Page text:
Second, the exploration of continuity and change in the Philippines is also of interest as a case study of the transition from an authoritarian government to a democratic one. The transition from authoritarianism to democracy was a dominant global trend during the later half of the 1980s, and was one that Filipinos can take in contributing to. The case of the Philippines, however, is different from many others because it is that of society attempting to return to democracy. The Aquino government’s programme of political and economic reform implicitly assumed that the restoration of the main features of pre-martial law democracy was both desirable and possible. A closer look at democracy as it was practised before martial law, however, raises worrisome questions about the effectiveness and equity of traditional elite democracy. And if traditional democracy was seriously flawed in 1970, then it is reasonable to question if its restoration in the latter half of the 1980s is in the best interest of the country as it faces the even larger challenges of the 1990s.
By examining the elements of continuity and change in the Philippines, this book seeks to do four things that, to the best of my knowledge, have not been done elsewhere. First, it seeks to place both the Marcos era and the Aquino government in a broader cultural and historical context. Secondly, it attempts to present a comprehensive account of the Philippine government and politics during the critical first years of the Aquino government. Thirdly, it offers an explanation of why the restoration of democracy under Aquino, with all its attendant shortcomings, occurred as it did. And finally, it attempts to go beyond the personality-oriented approach most journalists have used when describing contemporary Philippines politics and instead looks at the policies and institutions.
I attempt to show that after almost fourteen years of authoritarianism, a predominantly “traditional” style of democratic government and politics has re-emerged since 1986. At the same time, however, no society is static, and there have been a number of significant changes in the traditional pattern of government and politics. The re-emergence of traditional government and politics raises two important questions about the future. First, can traditional democracy successful cope with the political, social, and economic challenges that the Philippines faces in the 1990s? And secondly, is this type of democracy enduring or is it so flawed that it cannot survive? The future is, of course, impossible to predict, but the evidence gives little cause for optimism.
My assessment of democracy under Aquino focuses on the first two and a half crisis-filled years of the Aquino government (February 1986-July 1988). Only passing reference is given to subsequent developments, such as the December 1989 coup attempt. This may seem too limited or dated to some reader. However, I believe that is was precisely during this earlier period that the major contours and dynamics of Philippine politics in the post-Marcos era emerged and solidified. The Aquino government made fundamental choices about its ideology, politics, and policies. A new pattern of civilian-military relations was established. A new constitution was promulgated and congressional and local elections were held. The national legislature and local governments become operative, and political parties began to realign. The economy began to recover from the worst abuses of the Marcos era and important economic policy decisions were made. What has happened since mid-1988 is largely just a continuation of these earlier developments.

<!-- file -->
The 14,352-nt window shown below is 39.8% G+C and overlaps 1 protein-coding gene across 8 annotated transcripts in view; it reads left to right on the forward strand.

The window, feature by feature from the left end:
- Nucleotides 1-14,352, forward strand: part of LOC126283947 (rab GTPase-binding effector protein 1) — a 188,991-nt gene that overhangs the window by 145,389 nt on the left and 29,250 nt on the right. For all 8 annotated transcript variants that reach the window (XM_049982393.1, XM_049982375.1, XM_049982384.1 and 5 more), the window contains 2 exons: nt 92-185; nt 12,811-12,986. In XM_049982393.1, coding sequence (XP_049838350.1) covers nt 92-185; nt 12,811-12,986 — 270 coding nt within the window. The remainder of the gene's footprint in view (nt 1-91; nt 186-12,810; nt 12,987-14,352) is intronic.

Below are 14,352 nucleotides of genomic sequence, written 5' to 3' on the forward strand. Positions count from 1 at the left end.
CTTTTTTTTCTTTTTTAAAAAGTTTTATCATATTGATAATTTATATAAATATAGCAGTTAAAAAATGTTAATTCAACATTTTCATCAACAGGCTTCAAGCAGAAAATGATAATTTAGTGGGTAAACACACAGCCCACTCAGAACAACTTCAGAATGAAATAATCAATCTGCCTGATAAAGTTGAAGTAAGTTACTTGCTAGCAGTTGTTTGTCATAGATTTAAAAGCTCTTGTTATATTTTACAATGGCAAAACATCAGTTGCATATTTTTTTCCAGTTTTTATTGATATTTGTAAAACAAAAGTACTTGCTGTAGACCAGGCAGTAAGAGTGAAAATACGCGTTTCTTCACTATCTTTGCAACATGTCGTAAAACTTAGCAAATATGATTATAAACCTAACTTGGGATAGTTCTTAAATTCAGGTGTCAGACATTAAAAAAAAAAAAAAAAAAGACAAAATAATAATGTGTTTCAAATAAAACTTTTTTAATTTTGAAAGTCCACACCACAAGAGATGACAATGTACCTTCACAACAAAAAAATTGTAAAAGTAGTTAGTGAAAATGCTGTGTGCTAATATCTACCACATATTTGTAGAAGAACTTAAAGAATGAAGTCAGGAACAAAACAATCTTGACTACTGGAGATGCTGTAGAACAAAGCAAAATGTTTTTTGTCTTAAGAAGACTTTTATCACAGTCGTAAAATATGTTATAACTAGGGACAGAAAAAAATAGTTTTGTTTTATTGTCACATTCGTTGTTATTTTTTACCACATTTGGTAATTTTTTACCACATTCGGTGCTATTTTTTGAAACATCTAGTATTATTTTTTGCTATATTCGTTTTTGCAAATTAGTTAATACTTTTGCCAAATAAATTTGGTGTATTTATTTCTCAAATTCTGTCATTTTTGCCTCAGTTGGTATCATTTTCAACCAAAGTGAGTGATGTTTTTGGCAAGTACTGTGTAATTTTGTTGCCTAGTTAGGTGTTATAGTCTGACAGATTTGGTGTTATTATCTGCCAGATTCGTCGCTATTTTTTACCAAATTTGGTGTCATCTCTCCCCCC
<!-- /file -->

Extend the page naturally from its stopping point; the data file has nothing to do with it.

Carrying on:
It will quickly become obvious to the reader that this book is a highly synthetic work. I sift through and borrow from the observations and analysis of many people. The cement that holds it together and gives it value, I hope, is my effort to trace the elements of continuity and change from the pre-Marcos period to the present. I make no pretenses of offering a new, tidy, or all-encompassing model of Philippine politics. Instead, I have tried to identify important influences and recurring patterns of behaviour, as well as present and weigh the varied interpretations of Philippine affairs that I find most plausible. The result is, I hope, a composite framework that can serve as a helpful guide to understanding contemporary Philippine affairs.
In Part I of this book (Chapter 1-3) I sketch the key characteristic of traditional pre-martial law government and politics and identify the political and socio-economic changes that were under way prior to the imposition of martial law in 1972. I conclude that traditional elite democracy was seriously, but not necessarily fatally, flawed. Its failure, I believe, was due primarily to Marcos’s personal political ambition, but also to the absence of a strong commitment to democracy within the traditional politic and economic leadership.
In Part II (Chapters 4 and 5) I trace the initial successes and subsequent failure of the Marcos dictatorship. I show that while Marcos was responsible for many significant changes in nature of government and politics, he also succumbed or chose to reinforce a number of “traditional” patterns of government and politics. I discuss the sad legacy of the Marcos era in considerable detail because of its important influence on politics and the economy during the first years of the Aquino government.